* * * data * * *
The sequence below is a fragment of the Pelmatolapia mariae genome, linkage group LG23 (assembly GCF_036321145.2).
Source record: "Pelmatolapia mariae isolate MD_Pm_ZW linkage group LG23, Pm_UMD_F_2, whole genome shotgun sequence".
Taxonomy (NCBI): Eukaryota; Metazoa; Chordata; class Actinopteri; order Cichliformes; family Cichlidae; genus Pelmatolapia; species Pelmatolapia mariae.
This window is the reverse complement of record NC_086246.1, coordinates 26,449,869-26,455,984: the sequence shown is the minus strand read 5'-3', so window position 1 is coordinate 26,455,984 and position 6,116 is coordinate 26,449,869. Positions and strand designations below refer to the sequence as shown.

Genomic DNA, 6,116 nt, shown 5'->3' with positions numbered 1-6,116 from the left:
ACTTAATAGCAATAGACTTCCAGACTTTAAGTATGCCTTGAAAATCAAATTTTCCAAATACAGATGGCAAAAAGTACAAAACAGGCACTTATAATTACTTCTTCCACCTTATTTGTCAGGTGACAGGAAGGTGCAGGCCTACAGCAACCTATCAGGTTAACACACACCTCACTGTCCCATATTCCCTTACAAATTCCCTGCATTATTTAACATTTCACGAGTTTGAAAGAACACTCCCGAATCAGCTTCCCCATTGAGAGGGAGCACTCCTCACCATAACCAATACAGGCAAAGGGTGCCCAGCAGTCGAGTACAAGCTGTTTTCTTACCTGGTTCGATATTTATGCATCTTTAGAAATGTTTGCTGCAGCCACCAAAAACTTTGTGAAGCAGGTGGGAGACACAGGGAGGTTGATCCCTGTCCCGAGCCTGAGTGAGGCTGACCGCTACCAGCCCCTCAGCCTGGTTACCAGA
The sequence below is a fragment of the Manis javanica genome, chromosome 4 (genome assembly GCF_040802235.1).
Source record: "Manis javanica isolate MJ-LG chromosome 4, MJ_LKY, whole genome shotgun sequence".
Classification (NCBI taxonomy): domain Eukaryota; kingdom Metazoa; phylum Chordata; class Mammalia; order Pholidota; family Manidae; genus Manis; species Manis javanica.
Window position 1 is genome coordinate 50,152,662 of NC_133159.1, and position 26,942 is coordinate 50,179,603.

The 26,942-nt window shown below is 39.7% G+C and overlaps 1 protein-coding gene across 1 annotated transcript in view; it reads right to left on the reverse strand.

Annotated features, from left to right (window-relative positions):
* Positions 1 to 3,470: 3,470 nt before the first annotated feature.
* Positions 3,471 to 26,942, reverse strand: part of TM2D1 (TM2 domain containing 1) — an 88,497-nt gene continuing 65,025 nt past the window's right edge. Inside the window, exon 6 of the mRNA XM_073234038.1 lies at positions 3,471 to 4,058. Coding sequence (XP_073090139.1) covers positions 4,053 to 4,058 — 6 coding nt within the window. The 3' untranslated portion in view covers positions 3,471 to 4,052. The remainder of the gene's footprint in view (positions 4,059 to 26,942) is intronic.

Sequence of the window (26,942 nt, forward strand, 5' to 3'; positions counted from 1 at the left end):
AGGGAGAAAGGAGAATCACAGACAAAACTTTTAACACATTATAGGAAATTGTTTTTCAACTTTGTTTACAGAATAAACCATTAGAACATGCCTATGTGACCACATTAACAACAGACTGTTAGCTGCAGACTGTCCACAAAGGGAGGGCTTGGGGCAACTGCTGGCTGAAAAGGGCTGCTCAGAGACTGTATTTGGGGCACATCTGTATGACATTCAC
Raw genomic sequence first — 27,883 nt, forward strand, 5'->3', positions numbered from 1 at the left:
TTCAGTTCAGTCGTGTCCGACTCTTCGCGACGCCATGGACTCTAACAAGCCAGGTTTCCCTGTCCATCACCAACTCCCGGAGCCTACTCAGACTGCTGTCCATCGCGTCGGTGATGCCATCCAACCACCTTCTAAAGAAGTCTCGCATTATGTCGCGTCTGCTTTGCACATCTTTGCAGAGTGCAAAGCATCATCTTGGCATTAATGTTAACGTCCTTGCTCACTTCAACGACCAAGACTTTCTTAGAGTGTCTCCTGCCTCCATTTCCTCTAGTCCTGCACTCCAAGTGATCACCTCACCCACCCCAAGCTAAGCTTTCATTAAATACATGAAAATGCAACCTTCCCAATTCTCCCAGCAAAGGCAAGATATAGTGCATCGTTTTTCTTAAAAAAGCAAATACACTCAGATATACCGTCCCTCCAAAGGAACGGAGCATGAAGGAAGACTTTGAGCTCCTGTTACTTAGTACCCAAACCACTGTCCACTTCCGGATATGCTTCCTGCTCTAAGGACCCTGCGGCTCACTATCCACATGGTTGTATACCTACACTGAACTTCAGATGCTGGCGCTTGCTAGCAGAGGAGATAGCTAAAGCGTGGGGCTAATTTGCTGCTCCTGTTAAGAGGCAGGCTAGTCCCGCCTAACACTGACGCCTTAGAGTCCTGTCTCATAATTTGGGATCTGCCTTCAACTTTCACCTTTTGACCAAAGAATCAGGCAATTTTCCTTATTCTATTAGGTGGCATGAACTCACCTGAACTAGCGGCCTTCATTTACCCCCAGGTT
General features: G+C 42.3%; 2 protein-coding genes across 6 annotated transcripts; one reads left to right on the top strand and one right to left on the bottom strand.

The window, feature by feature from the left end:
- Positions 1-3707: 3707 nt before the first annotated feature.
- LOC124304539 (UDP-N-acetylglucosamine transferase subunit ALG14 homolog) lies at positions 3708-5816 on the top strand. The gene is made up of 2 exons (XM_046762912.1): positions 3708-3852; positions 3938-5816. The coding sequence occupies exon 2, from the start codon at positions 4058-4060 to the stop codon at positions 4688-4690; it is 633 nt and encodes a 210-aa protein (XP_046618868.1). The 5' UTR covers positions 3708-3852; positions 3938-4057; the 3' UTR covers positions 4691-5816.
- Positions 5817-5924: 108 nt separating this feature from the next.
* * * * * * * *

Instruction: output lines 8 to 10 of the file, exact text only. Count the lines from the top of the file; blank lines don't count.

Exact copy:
Source record: "Manis javanica isolate MJ-LG chromosome 4, MJ_LKY, whole genome shotgun sequence".
Classification (NCBI taxonomy): domain Eukaryota; kingdom Metazoa; phylum Chordata; class Mammalia; order Pholidota; family Manidae; genus Manis; species Manis javanica.
Window position 1 is genome coordinate 50,152,662 of NC_133159.1, and position 26,942 is coordinate 50,179,603.